Charities deny receiving donations from foundation linked to vulture funds

Matheson Foundation claims to have donated to Temple Street and Barnardos

Barnardos chief executive Fergus Finlay:  said “any suggestion that we are supported by the Matheson Foundation is completely wrong”. Photograph: Alan Betson

Barnardos chief executive Fergus Finlay: said “any suggestion that we are supported by the Matheson Foundation is completely wrong”. Photograph: Alan Betson

 

Matheson, the corporate law firm that works closely with the so-called “vulture funds” that buy distressed property loans, has admitted its use of registered charities to help the funds avoid Irish tax is creating “confusion”. It pledged last night to review the practice after receiving fierce criticism.

The Matheson Foundation, a charity linked to the firm, is the registered owner of scores of foreign-controlled funds that are clients of the law firm, as part of complicated structures to avoid tax and house risky assets off balance sheet.

Some clients of Matheson, such as Mars Capital, have even bought distressed home loans through entities legally owned by the foundation. Mars is owned by the trusts Eurydice, Medb and Badb, which operate as Matheson Foundation.

TDs including Independent Stephen Donnelly have heavily criticised Matheson in the Dáil for using registered charities in this way, a practice first highlighted by The Irish Times. It has also caused concern among State officials and sparked an ongoing review by the charities regulator.

After several other charities moved in recent days to distance themselves from the Matheson Foundation over disputed claims of financial support, the firm said it would review how it used the foundation to service vulture funds.

“The foundation is not a vulture fund. However, we recognise that confusion now exists with respect to the status and activities of the foundation,” said Matheson. “This is in no one’s interest, least of all those worthy causes we support. We are conducting a review of the foundation to address this confusion.”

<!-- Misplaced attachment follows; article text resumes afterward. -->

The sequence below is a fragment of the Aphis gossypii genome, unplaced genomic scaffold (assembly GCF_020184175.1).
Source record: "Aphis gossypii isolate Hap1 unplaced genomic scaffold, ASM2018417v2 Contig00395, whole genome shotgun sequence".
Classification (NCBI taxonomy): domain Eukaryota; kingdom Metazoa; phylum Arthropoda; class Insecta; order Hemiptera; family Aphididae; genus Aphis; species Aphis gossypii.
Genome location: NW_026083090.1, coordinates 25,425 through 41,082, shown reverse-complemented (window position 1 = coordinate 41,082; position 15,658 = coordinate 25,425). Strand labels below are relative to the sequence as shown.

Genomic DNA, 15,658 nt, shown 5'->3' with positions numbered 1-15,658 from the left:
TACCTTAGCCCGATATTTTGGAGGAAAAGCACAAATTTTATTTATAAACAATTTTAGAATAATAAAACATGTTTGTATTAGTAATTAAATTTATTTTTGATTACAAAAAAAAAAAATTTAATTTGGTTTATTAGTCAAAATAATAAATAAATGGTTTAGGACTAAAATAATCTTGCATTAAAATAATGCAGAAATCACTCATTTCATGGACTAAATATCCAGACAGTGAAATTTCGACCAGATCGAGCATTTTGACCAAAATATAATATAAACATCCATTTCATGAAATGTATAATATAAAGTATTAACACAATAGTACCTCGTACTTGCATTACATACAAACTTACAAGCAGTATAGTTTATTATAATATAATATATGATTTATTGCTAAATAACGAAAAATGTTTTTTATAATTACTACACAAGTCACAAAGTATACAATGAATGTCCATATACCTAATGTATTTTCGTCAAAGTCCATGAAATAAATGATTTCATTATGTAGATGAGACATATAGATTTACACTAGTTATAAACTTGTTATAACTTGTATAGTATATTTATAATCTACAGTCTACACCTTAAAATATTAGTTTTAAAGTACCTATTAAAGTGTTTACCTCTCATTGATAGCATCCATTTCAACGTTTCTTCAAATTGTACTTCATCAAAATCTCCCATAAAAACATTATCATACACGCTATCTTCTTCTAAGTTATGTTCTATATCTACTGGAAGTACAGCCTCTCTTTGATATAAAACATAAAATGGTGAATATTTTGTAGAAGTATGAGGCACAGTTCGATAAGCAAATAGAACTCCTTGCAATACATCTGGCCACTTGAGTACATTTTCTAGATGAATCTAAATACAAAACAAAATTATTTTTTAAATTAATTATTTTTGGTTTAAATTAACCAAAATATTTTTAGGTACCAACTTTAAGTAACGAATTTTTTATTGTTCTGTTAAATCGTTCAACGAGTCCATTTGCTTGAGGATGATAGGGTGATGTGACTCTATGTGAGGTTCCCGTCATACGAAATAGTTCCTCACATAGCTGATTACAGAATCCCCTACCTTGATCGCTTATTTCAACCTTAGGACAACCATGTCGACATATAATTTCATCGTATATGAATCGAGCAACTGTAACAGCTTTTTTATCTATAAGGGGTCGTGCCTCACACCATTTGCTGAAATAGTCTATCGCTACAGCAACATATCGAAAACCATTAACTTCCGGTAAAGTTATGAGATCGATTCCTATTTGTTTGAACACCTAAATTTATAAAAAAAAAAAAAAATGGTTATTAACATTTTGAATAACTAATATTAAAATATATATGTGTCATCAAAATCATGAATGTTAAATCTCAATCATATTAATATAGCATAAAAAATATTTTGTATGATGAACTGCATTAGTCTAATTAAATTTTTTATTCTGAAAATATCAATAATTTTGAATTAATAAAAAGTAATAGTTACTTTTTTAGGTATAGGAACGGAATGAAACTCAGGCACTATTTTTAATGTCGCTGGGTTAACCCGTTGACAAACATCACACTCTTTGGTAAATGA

It promised to continue supporting charitable causes.

Meanwhile, the children’s charity Barnardos and Temple Street Children’s Hospital denied having received any donations from the Matheson Foundation, contradicting a claim on the foundation’s website.

Barnardos chief executive Fergus Finlay told RTÉ Radio’s Liveline yesterday that this was “not true” and tried to disassociate Barnardos from any Matheson-linked entities that might be involved in the repossession of family homes.

“We’ve never had anything from the Matheson Foundation,” he told The Irish Times. He said that in October 2006, he made a presentation to staff of the law firm, who pledged to support Barnardos through staff fundraising events.

“I remember them mentioning a karaoke night, and we got a cheque from the firm thereafter, which we were grateful for. But any suggestion that we are supported by the Matheson Foundation is completely wrong,” Mr Finlay said.

Temple Street Children’s Hospital is also currently listed on the website of the Matheson Foundation as a “partner”. The hospital’s charity arm said it had received no donations from the Matheson Foundation. “Having reviewed our records, we have no note on file of having received any donations from Matheson Foundation,” it said.

Temple Street contacted the law firm to ask why it was listed on its website as a partner. It said it had not yet received a response. Matheson, however, last night insisted that it had “through our foundation” contributed to all charities named on the foundation website, contradicting the assertions by Mr Finlay and Temple Street.